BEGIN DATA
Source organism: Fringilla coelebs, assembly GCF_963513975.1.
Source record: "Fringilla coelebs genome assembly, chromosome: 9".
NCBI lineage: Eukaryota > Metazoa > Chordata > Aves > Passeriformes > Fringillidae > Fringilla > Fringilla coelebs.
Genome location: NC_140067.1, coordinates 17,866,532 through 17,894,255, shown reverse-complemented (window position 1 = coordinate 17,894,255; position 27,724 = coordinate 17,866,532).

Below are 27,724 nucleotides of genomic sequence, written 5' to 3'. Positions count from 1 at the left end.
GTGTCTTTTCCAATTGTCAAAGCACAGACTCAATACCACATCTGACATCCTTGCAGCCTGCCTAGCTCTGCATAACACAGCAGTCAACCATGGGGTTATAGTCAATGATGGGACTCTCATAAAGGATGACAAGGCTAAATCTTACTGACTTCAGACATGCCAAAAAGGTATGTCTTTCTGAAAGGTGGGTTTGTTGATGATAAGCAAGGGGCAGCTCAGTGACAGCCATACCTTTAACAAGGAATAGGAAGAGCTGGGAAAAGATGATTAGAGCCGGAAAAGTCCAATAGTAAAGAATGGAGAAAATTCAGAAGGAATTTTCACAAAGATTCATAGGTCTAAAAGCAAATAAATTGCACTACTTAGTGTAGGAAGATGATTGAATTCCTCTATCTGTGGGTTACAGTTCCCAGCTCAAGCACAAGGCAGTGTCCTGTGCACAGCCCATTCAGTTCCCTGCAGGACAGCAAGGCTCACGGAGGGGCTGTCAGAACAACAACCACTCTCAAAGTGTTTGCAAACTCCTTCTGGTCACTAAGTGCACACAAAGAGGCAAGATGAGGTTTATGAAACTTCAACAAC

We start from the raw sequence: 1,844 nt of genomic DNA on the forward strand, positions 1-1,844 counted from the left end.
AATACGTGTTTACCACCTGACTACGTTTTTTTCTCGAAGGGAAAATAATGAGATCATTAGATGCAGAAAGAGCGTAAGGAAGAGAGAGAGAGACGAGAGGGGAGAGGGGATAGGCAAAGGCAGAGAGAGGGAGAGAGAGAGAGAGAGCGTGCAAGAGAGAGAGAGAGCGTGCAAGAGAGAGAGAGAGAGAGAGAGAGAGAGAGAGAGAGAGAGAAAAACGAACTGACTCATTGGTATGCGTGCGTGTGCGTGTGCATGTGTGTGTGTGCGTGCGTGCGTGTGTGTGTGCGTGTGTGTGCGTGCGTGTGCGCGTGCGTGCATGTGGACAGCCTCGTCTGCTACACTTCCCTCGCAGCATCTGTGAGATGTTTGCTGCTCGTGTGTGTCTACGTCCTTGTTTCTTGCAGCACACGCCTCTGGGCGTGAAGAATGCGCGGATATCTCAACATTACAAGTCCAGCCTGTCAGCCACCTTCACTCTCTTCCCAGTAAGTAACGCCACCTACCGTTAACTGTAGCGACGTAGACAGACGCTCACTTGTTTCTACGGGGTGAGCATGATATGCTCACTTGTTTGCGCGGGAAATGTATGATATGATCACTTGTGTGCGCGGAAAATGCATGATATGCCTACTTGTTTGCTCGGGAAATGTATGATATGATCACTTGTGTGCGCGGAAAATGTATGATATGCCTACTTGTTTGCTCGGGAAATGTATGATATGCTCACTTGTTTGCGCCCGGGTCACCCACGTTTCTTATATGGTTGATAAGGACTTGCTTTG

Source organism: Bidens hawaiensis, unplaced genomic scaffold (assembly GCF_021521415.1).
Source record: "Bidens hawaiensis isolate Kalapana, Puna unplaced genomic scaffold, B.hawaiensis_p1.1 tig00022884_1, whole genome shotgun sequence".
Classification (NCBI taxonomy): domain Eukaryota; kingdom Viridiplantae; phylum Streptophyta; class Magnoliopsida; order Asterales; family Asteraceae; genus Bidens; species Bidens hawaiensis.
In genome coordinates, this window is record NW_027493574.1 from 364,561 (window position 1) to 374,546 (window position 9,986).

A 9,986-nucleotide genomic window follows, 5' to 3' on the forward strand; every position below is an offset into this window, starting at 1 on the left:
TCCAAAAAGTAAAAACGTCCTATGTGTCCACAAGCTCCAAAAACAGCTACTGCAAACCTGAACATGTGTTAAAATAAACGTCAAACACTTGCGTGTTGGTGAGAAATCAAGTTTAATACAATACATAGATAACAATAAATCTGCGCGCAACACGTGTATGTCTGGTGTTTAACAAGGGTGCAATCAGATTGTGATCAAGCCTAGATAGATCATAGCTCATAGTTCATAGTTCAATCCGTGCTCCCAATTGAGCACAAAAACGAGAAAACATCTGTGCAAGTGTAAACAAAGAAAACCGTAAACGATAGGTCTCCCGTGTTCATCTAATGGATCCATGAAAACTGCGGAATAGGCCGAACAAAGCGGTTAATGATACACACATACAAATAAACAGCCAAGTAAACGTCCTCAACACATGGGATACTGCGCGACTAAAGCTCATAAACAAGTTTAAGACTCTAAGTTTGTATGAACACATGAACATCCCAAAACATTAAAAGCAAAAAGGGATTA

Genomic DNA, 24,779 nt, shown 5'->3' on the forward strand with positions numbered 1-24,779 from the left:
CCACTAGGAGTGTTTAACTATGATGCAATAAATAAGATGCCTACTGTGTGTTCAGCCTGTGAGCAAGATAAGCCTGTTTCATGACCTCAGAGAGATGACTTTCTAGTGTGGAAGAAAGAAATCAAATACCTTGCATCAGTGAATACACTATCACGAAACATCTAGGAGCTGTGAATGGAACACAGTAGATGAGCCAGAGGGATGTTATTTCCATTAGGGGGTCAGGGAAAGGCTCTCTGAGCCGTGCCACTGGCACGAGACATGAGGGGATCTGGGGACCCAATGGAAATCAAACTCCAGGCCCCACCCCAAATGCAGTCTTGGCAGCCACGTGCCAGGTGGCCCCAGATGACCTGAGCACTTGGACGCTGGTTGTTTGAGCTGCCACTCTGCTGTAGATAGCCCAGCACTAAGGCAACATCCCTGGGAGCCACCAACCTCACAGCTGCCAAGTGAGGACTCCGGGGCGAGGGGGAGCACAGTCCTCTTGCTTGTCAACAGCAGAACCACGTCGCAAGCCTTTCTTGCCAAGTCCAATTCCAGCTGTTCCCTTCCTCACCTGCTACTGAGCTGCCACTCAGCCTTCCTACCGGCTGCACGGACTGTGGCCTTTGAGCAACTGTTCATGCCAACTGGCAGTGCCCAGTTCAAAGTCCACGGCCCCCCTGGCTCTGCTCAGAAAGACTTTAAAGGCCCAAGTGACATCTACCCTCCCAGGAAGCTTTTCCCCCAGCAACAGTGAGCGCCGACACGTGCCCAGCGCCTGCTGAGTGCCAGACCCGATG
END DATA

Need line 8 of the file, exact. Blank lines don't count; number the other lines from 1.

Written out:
AATACGTGTTTACCACCTGACTACGTTTTTTTCTCGAAGGGAAAATAATGAGATCATTAGATGCAGAAAGAGCGTAAGGAAGAGAGAGAGAGACGAGAGGGGAGAGGGGATAGGCAAAGGCAGAGAGAGGGAGAGAGAGAGAGAGAGCGTGCAAGAGAGAGAGAGAGCGTGCAAGAGAGAGAGAGAGAGAGAGAGAGAGAGAGAGAGAGAGAGAAAAACGAACTGACTCATTGGTATGCGTGCGTGTGCGTGTGCATGTGTGTGTGTGCGTGCGTGCGTGTGTGTGTGCGTGTGTGTGCGTGCGTGTGCGCGTGCGTGCATGTGGACAGCCTCGTCTGCTACACTTCCCTCGCAGCATCTGTGAGATGTTTGCTGCTCGTGTGTGTCTACGTCCTTGTTTCTTGCAGCACACGCCTCTGGGCGTGAAGAATGCGCGGATATCTCAACATTACAAGTCCAGCCTGTCAGCCACCTTCACTCTCTTCCCAGTAAGTAACGCCACCTACCGTTAACTGTAGCGACGTAGACAGACGCTCACTTGTTTCTACGGGGTGAGCATGATATGCTCACTTGTTTGCGCGGGAAATGTATGATATGATCACTTGTGTGCGCGGAAAATGCATGATATGCCTACTTGTTTGCTCGGGAAATGTATGATATGATCACTTGTGTGCGCGGAAAATGTATGATATGCCTACTTGTTTGCTCGGGAAATGTATGATATGCTCACTTGTTTGCGCCCGGGTCACCCACGTTTCTTATATGGTTGATAAGGACTTGCTTTG